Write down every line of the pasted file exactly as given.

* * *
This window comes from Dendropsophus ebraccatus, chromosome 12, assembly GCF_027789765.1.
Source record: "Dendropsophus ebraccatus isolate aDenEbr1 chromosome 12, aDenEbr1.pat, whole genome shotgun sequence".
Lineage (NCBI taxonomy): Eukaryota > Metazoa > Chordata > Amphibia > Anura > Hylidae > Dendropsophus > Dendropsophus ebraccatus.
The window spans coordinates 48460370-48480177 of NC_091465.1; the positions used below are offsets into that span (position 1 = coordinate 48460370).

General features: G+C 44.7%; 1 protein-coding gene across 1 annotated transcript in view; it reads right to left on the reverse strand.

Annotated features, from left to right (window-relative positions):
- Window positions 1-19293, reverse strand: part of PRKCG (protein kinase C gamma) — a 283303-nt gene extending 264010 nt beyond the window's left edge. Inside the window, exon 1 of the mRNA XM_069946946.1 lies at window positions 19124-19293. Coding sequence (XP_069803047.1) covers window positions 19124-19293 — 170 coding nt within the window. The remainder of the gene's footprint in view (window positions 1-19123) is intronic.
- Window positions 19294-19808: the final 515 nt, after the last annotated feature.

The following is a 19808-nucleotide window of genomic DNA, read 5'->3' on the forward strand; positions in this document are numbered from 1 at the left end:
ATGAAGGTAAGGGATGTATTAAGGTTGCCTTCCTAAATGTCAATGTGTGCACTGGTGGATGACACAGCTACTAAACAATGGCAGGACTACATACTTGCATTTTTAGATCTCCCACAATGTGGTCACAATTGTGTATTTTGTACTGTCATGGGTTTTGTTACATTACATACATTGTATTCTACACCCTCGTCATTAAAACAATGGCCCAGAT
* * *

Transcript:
This window comes from Dendropsophus ebraccatus, chromosome 12, assembly GCF_027789765.1.
Source record: "Dendropsophus ebraccatus isolate aDenEbr1 chromosome 12, aDenEbr1.pat, whole genome shotgun sequence".
Lineage (NCBI taxonomy): Eukaryota > Metazoa > Chordata > Amphibia > Anura > Hylidae > Dendropsophus > Dendropsophus ebraccatus.
The window spans coordinates 48460370-48480177 of NC_091465.1; the positions used below are offsets into that span (position 1 = coordinate 48460370).

General features: G+C 44.7%; 1 protein-coding gene across 1 annotated transcript in view; it reads right to left on the reverse strand.

Annotated features, from left to right (window-relative positions):
- Window positions 1-19293, reverse strand: part of PRKCG (protein kinase C gamma) — a 283303-nt gene extending 264010 nt beyond the window's left edge. Inside the window, exon 1 of the mRNA XM_069946946.1 lies at window positions 19124-19293. Coding sequence (XP_069803047.1) covers window positions 19124-19293 — 170 coding nt within the window. The remainder of the gene's footprint in view (window positions 1-19123) is intronic.
- Window positions 19294-19808: the final 515 nt, after the last annotated feature.

The following is a 19808-nucleotide window of genomic DNA, read 5'->3' on the forward strand; positions in this document are numbered from 1 at the left end:
ATGAAGGTAAGGGATGTATTAAGGTTGCCTTCCTAAATGTCAATGTGTGCACTGGTGGATGACACAGCTACTAAACAATGGCAGGACTACATACTTGCATTTTTAGATCTCCCACAATGTGGTCACAATTGTGTATTTTGTACTGTCATGGGTTTTGTTACATTACATACATTGTATTCTACACCCTCGTCATTAAAACAATGGCCCAGAT